Published: Sunday, March 04, 2018 @ 11:00 AM
By: Mike Rutledge - Staff Writer
HAMILTON — In Hamilton, train horns can frequently be heard, either from tracks nearby or in the distance.
City leaders are hoping to reduce the sound pollution in coming years.
Minnesota-based SRF Consulting Group recently completed a study of Hamilton’s 29 public railroad crossings, where trains blare their horns day and night. If the city creates rail “quiet zones,” trains would sound horns only when danger appears imminent.
But the noise reductions could take years. They also could cost millions. The city hopes to win federal and state assistance, but so far has not identified where the money would come from.
A quieter city would be good news to people like Michael Doyle, a resident of Hamilton’s Lindenwald neighborhood.
“We need to do something about the trains!” he wrote on Facebook. “I stay up ‘til 3 a.m., and from 11:30 p.m. ‘til then, I hear over 100 horns being blown… They need to extend the (train gates) across the whole road so cars can’t go past, and only blow (their) horn once. They say they have to blow it 4 times… I hear them do it 6 times a lot…. And some blow their horn while sitting there, not moving. This is ridiculous.”
Woody Parman, a neighborhood leader in the Jefferson neighborhood, which is immediately east of Hamilton’s downtown, believes quiet zones would help improve his area.
“I think it would possibly improve the chance for more people to move into the neighborhood,” said Parman, a 15-year resident who barely hears them himself anymore. “That’s a big deterrent, having to live next to train tracks in the neighborhood. It’s pretty close on two different sides.”
City officials have noted that quieter trains would open up several sites, such as the former Beckett Paper property north of the downtown, for development.
Under a railroad-safety law Congress approved in 1994, trains are required to sound their horns at every public-rail crossing in the country.
But when local governments make improvements — such as crossing gates that extend entirely across the roadway so vehicles can’t drive around them, or 100-foot-long concrete medians that also prevent driving around the gates — the Federal Railroad Administration can allow quiet zones.
In an initial take on the SRF Consulting Group’s report, City Clerk Nick Garuckas said the city may attack what the consultants call Quiet Zone 2, a CSX stretch from Vine Street in German Village to Laurel Avenue in Lindenwald, near where Doyle lives.
Garuckas, who was tasked with overseeing progress on the rail study, said, “Zone 2 is something we are looking at a little more seriously, only because that line receives the most amount of train traffic, and so you could eliminate the most amount of horns in one swoop.”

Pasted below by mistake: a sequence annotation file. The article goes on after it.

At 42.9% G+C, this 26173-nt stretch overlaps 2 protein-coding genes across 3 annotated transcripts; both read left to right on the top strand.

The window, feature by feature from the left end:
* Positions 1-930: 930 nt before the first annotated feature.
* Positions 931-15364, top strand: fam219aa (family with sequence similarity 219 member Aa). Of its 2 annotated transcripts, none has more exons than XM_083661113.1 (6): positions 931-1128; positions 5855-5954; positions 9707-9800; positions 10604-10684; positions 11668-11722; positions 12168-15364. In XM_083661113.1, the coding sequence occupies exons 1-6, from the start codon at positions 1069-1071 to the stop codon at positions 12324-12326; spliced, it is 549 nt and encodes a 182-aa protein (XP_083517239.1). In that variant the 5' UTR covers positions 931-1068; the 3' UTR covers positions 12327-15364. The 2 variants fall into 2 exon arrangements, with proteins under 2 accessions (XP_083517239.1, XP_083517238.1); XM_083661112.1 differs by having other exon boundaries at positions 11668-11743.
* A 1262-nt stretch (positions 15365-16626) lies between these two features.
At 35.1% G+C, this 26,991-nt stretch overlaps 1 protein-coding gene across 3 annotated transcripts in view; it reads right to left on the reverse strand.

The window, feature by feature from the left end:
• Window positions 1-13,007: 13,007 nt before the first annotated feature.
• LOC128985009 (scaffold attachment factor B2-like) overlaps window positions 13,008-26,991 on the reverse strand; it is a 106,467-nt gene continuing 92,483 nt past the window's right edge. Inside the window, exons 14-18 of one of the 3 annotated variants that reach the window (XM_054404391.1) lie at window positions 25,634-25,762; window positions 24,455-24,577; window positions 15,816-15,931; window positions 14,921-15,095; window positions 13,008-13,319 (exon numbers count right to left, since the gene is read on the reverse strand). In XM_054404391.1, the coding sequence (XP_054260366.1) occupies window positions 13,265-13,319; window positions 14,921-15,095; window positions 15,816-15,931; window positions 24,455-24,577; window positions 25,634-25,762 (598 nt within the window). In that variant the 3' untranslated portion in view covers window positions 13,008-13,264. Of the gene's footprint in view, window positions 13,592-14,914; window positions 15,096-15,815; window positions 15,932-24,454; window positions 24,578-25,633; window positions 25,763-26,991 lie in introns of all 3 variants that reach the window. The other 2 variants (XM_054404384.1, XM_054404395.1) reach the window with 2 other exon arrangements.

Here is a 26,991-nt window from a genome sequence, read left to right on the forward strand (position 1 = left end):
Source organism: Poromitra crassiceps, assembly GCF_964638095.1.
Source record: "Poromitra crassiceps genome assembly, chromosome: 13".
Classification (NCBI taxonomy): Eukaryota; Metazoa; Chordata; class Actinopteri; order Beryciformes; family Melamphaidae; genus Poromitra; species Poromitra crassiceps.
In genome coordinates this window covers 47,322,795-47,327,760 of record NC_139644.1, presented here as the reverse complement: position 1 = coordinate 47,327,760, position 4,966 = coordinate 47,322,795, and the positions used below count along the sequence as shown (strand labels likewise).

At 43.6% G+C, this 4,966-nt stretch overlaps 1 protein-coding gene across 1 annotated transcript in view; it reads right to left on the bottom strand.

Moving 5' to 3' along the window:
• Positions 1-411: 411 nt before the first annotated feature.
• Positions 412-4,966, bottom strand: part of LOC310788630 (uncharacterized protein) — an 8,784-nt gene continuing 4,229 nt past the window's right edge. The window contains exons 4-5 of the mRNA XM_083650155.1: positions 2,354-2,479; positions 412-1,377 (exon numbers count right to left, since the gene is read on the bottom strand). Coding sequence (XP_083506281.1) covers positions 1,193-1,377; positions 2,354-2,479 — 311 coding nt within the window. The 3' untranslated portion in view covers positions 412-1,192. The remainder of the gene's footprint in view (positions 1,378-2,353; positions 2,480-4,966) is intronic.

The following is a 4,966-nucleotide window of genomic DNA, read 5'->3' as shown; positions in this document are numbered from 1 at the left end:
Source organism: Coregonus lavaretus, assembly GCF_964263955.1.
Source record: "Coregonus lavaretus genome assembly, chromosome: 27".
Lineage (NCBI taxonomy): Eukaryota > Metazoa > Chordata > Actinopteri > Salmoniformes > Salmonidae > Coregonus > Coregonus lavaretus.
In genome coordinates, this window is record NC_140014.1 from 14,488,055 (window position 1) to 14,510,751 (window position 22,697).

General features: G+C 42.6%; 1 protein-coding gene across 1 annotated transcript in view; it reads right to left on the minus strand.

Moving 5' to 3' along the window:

He added: “It’s a longer one, so you’re looking at a little more cost. That’s just a knee-jerk reaction. This study’s only a month old.”
Quiet zones are considered less safe, so federal officials typically require safety improvements be made to make them less dangerous in other ways. Rail safety is particularly important in Butler County, which regularly is among Ohio’s 88 counties with most train crashes, deaths and injuries involving both vehicles and pedestrians.
Unless a given crossing is closed completely, one thing that would be required for safety at each crossing would be “power-out indicators”, which let train engineers know that electricity is not working so they know to blow their horns to alert motorists they are approaching. Other improvements likely to be required are “constant warning time” detectors, which are programmed to put down crossing gates 20 seconds before trains arrive, based on the trains’ speeds.
Such improvements would cost about $250,000 per crossing.
Here are cost estimates for the various zones, depending on extent of improvements:
“It’s all about managing risk,” Garuckas said. “You have that risk going across it now with a horn. You’ve got a risk without it. That’s what it all boils down to, is just how much do you want to pay for your quiet zone, how can we make this safer, what’s logical, what’s too exorbitant?”
Local governments face a financial risk when they create quiet zones, Garuckas said. When federal railroad officials evaluate the safety of crossings in future years, and they find the danger of crossings has increased — either because there have been wrecks at a crossing or traffic has changed — the governments can be required to make further improvements.
The city would hope for federal or state funds to improve crossings. All in all, the silencing of horns could take years.
“If we were looking at pulling the trigger tomorrow, and we had all the funds in place, it looks like it’s a minimum a year,” Garuckas said. “I think it’s more realistic in a few years – I would say two or three, but that depends on outside funding sources. Because something like this, the city wouldn’t want to be the sole financial backer.”
The city likely will attack one zone at a time, if the program happens at all.
“I feel the least we can do is look at whether it’s plausible, Garuckas said: “If it all comes back and we all say, ‘Hey, this is something that we’ve got other budget priorities right now,’ then at least we know, and we can say, ‘Hey, we have this information.’ All we’ve got to do is dust some of it off, update a few numbers, and we can go forward.’”